One measurement that is thought to be phylogenetically informative in mammalian systematics is the stapedial ratio (Segall, 1970; Rougier et al., 1998) describing the shape of the stapedial footplate, which forms part of the ventrolateral wall of the bony labyrinth. In monotremes and many basal mammals, the footplate of the stapes (and fenestra vestibuli) is circular, with a height to width ratio around 1.0 (Segall, 1970; Archibald, 1979; Wible, 1990; Rougier and Wible, 2006). A circular stapedial footplate is thought to be plesiomorphic for mammals, whereas a more elongate footplate is developed in more derived taxa. For example, the footplate of placentals tends to be elliptical with a ratio above 1.8 (although some eutherians are an exception; see also Wible et al., 2001 and Ekdale et al., 2004), and marsupials tend to fall in between monotremes and placentals with ratios less than 1.8 (again, there are some exceptions; see Segall, 1970). Indeed, the average stapedial ratio for M. domestica (1.5) falls within the range for marsupials, but there is variation in the ratio (1.3–1.7; Table 6), related in part to differences in the width of the fenestra vestibuli (which has a measurement range spanning 0.20 mm versus the span of 0.06 mm for the height) among individuals.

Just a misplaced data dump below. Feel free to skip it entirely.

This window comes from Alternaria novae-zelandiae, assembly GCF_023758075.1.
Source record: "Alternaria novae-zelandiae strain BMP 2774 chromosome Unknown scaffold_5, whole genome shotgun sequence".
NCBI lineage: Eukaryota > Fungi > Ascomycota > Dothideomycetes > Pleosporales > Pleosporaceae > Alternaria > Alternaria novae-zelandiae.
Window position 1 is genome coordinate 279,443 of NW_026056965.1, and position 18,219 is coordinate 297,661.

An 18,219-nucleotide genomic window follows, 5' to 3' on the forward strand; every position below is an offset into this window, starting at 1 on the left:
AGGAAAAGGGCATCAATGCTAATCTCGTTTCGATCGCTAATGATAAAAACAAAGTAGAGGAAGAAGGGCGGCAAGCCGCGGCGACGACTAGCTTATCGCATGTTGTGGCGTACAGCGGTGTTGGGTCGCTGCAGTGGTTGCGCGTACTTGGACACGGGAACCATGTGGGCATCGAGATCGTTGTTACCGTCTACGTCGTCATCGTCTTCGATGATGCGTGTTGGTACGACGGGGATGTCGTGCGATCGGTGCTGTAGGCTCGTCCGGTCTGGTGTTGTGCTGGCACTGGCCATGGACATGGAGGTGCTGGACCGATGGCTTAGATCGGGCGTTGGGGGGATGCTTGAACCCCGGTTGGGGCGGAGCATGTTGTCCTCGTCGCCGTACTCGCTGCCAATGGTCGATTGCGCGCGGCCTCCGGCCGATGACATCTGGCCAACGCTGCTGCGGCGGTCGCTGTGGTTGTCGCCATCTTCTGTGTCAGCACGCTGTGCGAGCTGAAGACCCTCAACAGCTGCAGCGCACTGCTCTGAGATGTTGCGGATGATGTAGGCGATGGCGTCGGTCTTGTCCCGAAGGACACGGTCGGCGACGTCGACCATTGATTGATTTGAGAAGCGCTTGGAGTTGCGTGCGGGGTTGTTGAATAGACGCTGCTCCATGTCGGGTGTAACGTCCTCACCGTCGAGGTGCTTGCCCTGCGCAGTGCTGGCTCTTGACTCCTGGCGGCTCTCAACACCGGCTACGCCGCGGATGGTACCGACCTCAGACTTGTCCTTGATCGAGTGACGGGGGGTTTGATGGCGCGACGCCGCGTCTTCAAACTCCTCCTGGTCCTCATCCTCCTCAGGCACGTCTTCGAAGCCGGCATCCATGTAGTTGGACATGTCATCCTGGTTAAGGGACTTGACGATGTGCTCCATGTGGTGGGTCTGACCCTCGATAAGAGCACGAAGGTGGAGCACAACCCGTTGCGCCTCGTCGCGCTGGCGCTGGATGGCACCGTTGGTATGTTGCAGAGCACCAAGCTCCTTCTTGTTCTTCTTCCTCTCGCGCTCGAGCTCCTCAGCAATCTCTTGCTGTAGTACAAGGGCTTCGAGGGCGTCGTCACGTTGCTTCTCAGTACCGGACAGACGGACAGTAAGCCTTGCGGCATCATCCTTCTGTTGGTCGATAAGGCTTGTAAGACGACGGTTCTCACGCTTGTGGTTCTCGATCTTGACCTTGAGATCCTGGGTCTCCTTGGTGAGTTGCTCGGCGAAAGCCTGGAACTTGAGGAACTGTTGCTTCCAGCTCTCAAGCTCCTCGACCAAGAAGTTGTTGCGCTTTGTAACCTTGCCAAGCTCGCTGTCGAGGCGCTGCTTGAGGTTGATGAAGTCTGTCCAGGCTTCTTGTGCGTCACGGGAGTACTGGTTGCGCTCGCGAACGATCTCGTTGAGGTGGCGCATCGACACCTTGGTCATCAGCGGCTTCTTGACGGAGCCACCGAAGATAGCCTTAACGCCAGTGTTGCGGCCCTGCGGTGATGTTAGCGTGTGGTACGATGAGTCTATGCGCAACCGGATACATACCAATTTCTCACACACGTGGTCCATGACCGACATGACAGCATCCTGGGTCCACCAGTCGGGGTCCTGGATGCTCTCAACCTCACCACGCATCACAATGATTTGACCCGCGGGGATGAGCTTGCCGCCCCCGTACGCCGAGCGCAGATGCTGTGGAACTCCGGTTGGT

The stapedial ratio itself is not strongly correlated with age (r = 0.61, P = 0.05), nor does any M. domestica individual possess a ratio in the placental range proposed by Segall (1970), but the variation that is observed suggests that the use of the stapedial ratio as a discrete character in phylogenetic analyses could be problematic. It appears that the ratio varies in many taxa, not just M. domestica. For example, large ratio ranges are reported for two Cretaceous mammal taxa (Ekdale et al., 2004), as well as a sampling of elephantoid petrosals collected from Pleistocene deposits, wherein the range of ratios crosses the 1.8 cut-off (1.4–2.1) with nearly half of the specimens above 1.8, and half below (N = 57), although the average is at 1.8 (Ekdale, 2009, Table 2.1). Given the range of the measurement, the appropriate treatment of the ratio in phylogenetic analyses is as a continuous character.